Utopia’s Adventures Continue (Part Three)

Continued from Part Two… Utopia (1982) Meanwhile, Rundgren, Wilcox and Powell had continued without Sulton, adding bassist Doug Howard as they began work on a new album for Network Records. The new-wave flavored Utopia featured some of the band’s strongest songwriting to date. “It was a very collaborative period,” says Wilcox. Once Sulton came back

Utopia’s Adventures Continue (Part Two)

Continued from Part One… Ra (1977) The most durable Utopia lineup now in place, the band made a concerted effort toward internal democracy. Or at least as much of a democracy as possible when the group included Rundgren, a star with his own separate record contract. “It was as democratic as any marriage is democratic,”

Utopia’s Adventures Continue (Part One)

In 2018, one of the unlikeliest reunions in rock history became a reality. Todd Rundgren’s Utopia – or at least three-fourths of its 1980s lineup – came back together for a two-month tour, one that would survey the band’s musical journey from a groundbreaking progressive ensemble to a more conventional (yet distinctive) melodic rock band.

Album Review: DDLO – Sueños de Luna y Mar

The title of this EP from DDLO translates as “Dreams of Moon and Sea,” and there’s an evocative, windswept feel to the collection’s four tracks. Subtle, gurgling synthesizers give a modern feel to the more traditional Latin flavors of “El Mundo Fosforescente” (“The Phosphorescent World”), and a wonderfully distorted lead guitar figure carries the song

EP Review: Poet Radio – Horseflesh

On the band’s website, Asheville-based Poet Radio describes itself as “a dark psych rock band with occultist undertones.” New listeners shouldn’t be warned off by that description; the trio’s new Horseflesh EP starts off accessibly enough and gets more even listenable as it goes along. “I’m Clean” begins abruptly, almost as if the band had

Hundred-word Reviews for August 2018, Part 2

Herewith are ten more 100-word reviews of recent new releases. As they used to say, “Collect ‘em all, kids!” Denny Seiwell Trio — Boomerang Rock fans of a certain age may recognize Seiwell’s name; he was (for a time) the drummer in a ‘70s British group called Wings. That background has nearly zero to do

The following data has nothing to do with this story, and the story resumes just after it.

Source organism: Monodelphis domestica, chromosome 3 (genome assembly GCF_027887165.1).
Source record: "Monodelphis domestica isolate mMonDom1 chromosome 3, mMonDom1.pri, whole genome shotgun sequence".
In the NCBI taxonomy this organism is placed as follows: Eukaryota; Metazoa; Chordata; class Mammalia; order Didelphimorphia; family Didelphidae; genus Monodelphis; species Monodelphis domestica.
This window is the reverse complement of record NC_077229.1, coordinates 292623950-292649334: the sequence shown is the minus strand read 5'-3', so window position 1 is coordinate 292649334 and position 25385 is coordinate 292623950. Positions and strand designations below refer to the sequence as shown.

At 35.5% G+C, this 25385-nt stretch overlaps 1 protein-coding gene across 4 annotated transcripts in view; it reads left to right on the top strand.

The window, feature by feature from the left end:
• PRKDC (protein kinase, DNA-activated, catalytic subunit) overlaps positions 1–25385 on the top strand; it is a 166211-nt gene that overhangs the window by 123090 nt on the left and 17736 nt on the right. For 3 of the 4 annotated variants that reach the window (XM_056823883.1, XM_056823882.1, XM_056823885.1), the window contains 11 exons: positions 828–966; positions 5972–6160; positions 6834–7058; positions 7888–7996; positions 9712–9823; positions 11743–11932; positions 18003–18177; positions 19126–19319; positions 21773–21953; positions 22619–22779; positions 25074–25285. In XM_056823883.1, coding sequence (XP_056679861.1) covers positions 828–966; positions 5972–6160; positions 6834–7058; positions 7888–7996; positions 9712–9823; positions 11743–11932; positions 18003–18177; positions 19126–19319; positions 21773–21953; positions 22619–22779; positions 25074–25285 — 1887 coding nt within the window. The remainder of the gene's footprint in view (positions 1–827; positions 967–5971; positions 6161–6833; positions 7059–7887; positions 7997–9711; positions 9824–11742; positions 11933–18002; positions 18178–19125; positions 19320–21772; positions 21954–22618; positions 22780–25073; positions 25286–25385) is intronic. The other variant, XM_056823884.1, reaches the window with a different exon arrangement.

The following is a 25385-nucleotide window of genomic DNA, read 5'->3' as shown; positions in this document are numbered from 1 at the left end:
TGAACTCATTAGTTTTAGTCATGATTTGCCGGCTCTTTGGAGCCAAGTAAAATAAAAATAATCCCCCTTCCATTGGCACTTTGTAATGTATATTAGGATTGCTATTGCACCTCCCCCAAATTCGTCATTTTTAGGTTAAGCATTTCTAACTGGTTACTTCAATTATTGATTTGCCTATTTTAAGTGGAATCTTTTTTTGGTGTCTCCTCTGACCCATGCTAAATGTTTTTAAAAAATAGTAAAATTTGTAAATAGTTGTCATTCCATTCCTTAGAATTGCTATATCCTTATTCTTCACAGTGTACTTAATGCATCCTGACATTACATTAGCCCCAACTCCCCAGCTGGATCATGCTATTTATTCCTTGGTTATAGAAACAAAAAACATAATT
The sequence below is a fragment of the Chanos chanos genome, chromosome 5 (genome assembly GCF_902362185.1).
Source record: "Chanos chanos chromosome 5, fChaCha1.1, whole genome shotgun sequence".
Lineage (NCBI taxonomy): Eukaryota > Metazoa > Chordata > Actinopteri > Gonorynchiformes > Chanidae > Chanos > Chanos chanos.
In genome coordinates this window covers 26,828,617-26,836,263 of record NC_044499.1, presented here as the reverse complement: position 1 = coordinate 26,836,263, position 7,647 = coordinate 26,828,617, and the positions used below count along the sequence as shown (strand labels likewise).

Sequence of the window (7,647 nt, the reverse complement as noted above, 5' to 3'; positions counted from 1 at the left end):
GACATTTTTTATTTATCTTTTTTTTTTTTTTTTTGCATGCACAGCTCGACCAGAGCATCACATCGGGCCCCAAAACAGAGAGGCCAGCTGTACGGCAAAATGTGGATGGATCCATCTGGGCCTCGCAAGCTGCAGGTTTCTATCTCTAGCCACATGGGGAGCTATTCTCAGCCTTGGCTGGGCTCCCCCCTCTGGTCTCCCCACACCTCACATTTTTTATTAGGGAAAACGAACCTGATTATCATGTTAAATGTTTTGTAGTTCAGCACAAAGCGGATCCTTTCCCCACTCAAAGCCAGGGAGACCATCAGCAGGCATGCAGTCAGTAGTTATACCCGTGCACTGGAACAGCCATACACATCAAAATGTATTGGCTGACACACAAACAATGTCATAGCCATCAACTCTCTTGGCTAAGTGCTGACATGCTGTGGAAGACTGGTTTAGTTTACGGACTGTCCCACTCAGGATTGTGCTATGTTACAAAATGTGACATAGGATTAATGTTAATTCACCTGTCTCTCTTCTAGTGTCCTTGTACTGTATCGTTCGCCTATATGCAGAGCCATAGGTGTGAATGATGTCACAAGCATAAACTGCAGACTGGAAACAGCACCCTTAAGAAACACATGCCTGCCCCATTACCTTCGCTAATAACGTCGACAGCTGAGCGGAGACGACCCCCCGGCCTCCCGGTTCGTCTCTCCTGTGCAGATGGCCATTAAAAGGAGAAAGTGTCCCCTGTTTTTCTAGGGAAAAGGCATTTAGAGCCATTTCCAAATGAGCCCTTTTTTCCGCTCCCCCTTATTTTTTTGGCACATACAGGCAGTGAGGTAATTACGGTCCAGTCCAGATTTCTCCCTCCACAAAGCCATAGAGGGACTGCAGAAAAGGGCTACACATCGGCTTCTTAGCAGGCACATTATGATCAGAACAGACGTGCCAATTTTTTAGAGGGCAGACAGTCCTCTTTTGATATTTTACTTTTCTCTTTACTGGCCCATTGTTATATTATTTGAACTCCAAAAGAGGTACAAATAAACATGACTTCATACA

Hundred-word Reviews for August 2018, Part 1

Time for some more hundred-word reviews. These days, I’m busier than I’ve ever been, so the only albums to make the cut for review are ones I consider remarkable, special in some significant way. So please consider all of these as recommended titles. Oytun Ersan — Fusiolicious When a release explicitly advertises itself as fusion,

Multiple Discs, Multiple Artists (Part 2 of 2)

Picking up where I left off last time, here’s a look at more multi-disc archival/reissue sets. The Posies – Dear 23 The Posies made a lot of great music before and after their second album. But I’d argue they never made anything as scintillating as Dear 23. The duo of songwriter-singers Jon Auer and Ken

Multiple Discs, Multiple Artists (Part 1 of 2)

It’s purely happenstance, but at the moment I have two discs each of archival/reissue/compilation music from seven acts. (Actually, I have three discs each by three of those, but I’m trying to shoehorn these reviews into a theme, so work with me here.) These diverse releases cover a lot of stylistic ground, and they’re all

Album Review: Ben Delaurentis — Liar for a Muse

After making a trio of band albums, Lynchburg, Virginia singer-guitarist Ben Delaurentis has made a solo record in Liar for a Muse. But don’t assume that you’ll find a vice-and-acoustic vibe; Delaurentis has a pleasing sense for arrangement, and he makes the best of instrumentation and (especially) vocals. “As Good as it Gets” opens the